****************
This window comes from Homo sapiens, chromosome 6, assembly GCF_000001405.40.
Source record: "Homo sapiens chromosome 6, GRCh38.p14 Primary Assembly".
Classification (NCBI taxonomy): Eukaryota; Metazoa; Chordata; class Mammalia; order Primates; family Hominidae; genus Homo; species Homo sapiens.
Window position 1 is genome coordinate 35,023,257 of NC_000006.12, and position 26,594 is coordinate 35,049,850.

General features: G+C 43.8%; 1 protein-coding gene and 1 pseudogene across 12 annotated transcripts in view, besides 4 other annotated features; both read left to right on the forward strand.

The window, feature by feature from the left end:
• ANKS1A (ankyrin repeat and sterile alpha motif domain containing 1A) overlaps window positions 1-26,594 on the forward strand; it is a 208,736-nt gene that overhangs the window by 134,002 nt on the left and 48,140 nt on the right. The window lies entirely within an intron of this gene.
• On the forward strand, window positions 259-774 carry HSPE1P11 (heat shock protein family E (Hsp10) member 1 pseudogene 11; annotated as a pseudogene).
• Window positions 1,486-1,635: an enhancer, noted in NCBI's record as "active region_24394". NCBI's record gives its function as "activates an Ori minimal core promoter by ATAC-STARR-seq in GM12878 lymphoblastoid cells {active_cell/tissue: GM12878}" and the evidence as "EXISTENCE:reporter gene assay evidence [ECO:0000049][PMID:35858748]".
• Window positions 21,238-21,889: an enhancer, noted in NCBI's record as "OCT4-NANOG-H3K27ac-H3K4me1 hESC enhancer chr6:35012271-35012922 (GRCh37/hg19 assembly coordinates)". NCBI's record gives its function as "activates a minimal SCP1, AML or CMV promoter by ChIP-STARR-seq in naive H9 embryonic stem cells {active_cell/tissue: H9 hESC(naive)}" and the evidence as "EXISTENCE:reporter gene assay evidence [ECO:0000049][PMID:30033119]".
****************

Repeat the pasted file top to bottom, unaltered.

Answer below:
This window comes from Homo sapiens, chromosome 6, assembly GCF_000001405.40.
Source record: "Homo sapiens chromosome 6, GRCh38.p14 Primary Assembly".
Classification (NCBI taxonomy): Eukaryota; Metazoa; Chordata; class Mammalia; order Primates; family Hominidae; genus Homo; species Homo sapiens.
Window position 1 is genome coordinate 35,023,257 of NC_000006.12, and position 26,594 is coordinate 35,049,850.

General features: G+C 43.8%; 1 protein-coding gene and 1 pseudogene across 12 annotated transcripts in view, besides 4 other annotated features; both read left to right on the forward strand.

The window, feature by feature from the left end:
• ANKS1A (ankyrin repeat and sterile alpha motif domain containing 1A) overlaps window positions 1-26,594 on the forward strand; it is a 208,736-nt gene that overhangs the window by 134,002 nt on the left and 48,140 nt on the right. The window lies entirely within an intron of this gene.
• On the forward strand, window positions 259-774 carry HSPE1P11 (heat shock protein family E (Hsp10) member 1 pseudogene 11; annotated as a pseudogene).
• Window positions 1,486-1,635: an enhancer, noted in NCBI's record as "active region_24394". NCBI's record gives its function as "activates an Ori minimal core promoter by ATAC-STARR-seq in GM12878 lymphoblastoid cells {active_cell/tissue: GM12878}" and the evidence as "EXISTENCE:reporter gene assay evidence [ECO:0000049][PMID:35858748]".
• Window positions 21,238-21,889: an enhancer, noted in NCBI's record as "OCT4-NANOG-H3K27ac-H3K4me1 hESC enhancer chr6:35012271-35012922 (GRCh37/hg19 assembly coordinates)". NCBI's record gives its function as "activates a minimal SCP1, AML or CMV promoter by ChIP-STARR-seq in naive H9 embryonic stem cells {active_cell/tissue: H9 hESC(naive)}" and the evidence as "EXISTENCE:reporter gene assay evidence [ECO:0000049][PMID:30033119]".